Date of Graduation


Document Type


Degree Type



Statler College of Engineering and Mineral Resources


Petroleum and Natural Gas Engineering

Committee Chair

Ebrahim Fathi

Committee Member

Samuel Ameri

Committee Member

Ming Gu


MSEEL1 and MSEEL2 are wellpads that were developed as a means of conducting research into how a gas well being developed in the Marcellus shale can be optimized from the reservoir identification stage to the completions and operational stage. This thesis provides a report of the workflow performed to use the generated data from different sources and analyze them for optimization.

MIP-3H and Boggess 17H were designated as science wells, for which the majority of the well logging and coring experiments were conducted on. The data obtained from the experiments were used as a basis for petrophysical analysis, the results of which were the detection of the Marcellus shale as a gas bearing formation due to high radioactivity and high resistivity values while also showing permeability. Geomechanical logs were also provided to confirm the results of the petrophysical analysis.

The next analysis to be performed was a well performance analysis, which used the reservoir data obtained from the petrophysical analysis combined with the water and gas production data from the wells involved. It was found through rate transient analysis that MSEEL1 has reached boundary-dominated flow, allowing for easier analysis of determining the estimated ultimate recovery at the expense of not being able to perform decline curve analysis due to the operational constraints of the well. Performing the same analysis on MSEEL2 revealed that the semi-bounded wells have much higher flow capacities and estimated fracture half lengths than the fully bounded wells, which is partly due to poor optimization of inter-well spacing.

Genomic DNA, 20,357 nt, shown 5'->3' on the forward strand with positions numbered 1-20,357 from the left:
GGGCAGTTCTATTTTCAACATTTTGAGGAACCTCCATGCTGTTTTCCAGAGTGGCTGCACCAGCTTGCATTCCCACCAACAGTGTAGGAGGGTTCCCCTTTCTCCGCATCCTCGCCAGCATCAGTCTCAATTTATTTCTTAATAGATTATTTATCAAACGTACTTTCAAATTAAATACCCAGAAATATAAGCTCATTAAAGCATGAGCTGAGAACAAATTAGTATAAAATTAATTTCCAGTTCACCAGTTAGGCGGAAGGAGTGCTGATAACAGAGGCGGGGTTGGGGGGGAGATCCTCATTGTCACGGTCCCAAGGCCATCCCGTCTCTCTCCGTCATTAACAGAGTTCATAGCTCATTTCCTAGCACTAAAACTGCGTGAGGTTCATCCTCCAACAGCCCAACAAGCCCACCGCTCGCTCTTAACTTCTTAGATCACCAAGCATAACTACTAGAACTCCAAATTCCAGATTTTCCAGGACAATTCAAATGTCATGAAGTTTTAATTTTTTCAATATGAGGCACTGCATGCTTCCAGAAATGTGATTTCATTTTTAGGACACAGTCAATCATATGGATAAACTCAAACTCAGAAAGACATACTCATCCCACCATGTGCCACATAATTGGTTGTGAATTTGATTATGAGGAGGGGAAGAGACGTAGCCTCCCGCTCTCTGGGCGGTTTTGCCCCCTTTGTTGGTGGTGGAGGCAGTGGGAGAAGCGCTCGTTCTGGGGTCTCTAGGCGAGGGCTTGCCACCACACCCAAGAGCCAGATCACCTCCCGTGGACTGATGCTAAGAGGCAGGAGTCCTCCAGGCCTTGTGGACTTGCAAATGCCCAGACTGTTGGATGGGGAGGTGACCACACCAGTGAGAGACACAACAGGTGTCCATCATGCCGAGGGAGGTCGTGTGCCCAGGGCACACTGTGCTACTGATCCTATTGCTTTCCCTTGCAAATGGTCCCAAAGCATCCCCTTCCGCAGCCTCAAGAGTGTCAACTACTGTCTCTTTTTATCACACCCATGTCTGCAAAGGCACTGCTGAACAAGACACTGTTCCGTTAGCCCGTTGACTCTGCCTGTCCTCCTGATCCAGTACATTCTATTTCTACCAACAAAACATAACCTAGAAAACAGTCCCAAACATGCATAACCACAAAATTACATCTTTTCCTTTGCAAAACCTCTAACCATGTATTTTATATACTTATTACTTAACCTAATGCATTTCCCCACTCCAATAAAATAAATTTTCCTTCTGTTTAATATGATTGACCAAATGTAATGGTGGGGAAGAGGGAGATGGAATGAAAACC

Fracture modelling was performed using a combination of the reservoir and tubular properties gained from the petrophysical analysis and the post job reports which contain data on the amount water and sand placed into the formation. The results of this analysis were the propped fracture half lengths of each well, ranging from 150 ft to 280 ft. Each of the fracture half-lengths looked to have a positive correlation with the sand and water placed into the formation.

Developing a shale gas reservoir required knowledge from previous analyses, which ranged from the reservoir properties required for setting up the grid, the components of the reservoir, the shape of the wellbore within the formation, to the hydraulic fracture properties. A difficulty arose in trying to match the early-time production for all wells, which was mitigated by introducing the value of initial water saturation in the natural and hydraulic fractures. After developing the base models, they were history-matched to obtain a precise set of parameters that most affect the production, after which they were used to forecast production 50 years into the future. The forecast had a positive relationship with the flow capacities obtained from the well performance analysis.

The following recommendations were made to improve both the analyses performed and the best practices for developing a future wellpad: utilizing a discrete fracture network, reliable data for relative permeability, a study on the natural fractures, quantifying flowback, using distributed acoustic sensing data as a way of determining completion efficiency, optimized well spacing, and engineered frac design.

Embargo Reason

Publication Pending